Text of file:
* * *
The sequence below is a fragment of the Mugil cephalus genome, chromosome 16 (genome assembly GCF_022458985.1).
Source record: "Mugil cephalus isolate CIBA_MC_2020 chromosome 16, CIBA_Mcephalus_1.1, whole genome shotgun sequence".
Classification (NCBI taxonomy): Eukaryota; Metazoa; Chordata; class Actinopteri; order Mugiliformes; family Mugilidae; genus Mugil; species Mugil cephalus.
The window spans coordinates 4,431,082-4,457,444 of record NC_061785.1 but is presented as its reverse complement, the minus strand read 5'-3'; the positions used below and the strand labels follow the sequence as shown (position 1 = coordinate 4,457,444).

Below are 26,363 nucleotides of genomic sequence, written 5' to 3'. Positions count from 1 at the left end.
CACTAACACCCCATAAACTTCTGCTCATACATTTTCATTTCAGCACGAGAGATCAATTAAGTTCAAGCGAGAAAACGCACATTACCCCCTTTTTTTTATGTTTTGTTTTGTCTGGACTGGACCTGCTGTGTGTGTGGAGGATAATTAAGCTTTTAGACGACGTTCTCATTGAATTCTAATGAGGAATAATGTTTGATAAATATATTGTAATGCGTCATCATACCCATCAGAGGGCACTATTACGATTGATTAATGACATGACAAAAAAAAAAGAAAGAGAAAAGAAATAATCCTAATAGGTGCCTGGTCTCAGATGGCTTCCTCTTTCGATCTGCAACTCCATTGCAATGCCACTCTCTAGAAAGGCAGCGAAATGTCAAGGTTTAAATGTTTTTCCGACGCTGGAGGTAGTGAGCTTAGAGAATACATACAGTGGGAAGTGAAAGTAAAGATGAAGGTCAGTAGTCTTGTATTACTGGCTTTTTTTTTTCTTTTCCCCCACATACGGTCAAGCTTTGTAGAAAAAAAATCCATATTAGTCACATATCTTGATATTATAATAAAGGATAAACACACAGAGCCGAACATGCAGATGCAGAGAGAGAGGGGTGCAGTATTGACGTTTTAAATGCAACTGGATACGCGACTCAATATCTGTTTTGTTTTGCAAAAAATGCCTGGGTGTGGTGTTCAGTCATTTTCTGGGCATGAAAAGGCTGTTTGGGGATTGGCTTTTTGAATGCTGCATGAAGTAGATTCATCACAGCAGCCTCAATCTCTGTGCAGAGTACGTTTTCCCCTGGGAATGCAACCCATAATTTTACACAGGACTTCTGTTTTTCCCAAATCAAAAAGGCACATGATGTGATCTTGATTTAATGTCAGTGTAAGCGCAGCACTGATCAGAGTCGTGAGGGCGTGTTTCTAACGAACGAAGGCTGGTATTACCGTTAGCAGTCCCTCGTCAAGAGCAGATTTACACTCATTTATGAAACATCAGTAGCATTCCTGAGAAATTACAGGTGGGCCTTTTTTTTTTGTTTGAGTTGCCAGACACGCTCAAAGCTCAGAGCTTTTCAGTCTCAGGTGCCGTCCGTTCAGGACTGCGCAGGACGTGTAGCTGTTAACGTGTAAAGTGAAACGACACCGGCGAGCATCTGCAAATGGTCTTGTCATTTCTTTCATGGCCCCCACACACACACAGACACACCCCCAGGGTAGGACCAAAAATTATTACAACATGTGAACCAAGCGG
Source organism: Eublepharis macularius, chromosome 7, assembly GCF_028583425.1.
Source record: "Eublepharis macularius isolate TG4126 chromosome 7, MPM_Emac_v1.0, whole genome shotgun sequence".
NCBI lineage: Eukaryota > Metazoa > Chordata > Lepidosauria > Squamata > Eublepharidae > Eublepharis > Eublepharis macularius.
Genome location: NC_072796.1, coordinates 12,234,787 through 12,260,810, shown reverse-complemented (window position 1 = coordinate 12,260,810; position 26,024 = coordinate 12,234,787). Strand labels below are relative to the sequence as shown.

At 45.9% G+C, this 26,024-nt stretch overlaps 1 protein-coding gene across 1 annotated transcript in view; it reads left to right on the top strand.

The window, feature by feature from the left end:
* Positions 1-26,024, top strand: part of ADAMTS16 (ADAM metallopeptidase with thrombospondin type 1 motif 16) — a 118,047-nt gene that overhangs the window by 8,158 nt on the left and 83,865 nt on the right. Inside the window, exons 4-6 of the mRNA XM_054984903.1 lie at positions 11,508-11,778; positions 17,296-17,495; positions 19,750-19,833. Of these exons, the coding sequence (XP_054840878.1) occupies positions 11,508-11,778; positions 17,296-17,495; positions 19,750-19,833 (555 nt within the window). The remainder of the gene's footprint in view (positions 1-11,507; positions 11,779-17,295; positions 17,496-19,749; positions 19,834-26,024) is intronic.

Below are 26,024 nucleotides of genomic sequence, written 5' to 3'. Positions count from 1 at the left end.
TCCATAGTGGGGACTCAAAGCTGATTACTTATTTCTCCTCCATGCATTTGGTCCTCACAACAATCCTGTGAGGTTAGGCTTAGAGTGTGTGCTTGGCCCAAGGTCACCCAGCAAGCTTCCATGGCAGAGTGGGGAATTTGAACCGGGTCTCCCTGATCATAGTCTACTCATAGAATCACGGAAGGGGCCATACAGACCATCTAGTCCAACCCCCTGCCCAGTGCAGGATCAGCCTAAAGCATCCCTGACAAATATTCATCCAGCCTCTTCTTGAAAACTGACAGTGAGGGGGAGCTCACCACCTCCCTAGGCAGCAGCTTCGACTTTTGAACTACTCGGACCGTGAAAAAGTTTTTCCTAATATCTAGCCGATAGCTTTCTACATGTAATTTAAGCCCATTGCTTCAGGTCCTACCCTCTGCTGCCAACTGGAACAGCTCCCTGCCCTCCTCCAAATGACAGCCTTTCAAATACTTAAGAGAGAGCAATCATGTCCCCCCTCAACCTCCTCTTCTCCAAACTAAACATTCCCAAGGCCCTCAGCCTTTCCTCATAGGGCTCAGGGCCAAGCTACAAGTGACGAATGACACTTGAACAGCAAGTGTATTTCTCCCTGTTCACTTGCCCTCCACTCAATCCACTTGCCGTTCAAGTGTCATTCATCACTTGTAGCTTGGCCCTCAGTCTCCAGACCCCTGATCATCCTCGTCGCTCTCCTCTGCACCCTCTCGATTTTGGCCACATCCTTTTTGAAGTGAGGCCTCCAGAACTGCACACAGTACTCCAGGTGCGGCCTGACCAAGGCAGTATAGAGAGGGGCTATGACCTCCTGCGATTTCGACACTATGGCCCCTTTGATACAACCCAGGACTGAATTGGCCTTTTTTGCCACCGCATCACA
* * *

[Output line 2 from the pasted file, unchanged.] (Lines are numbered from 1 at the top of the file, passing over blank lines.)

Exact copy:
Source record: "Mugil cephalus isolate CIBA_MC_2020 chromosome 16, CIBA_Mcephalus_1.1, whole genome shotgun sequence".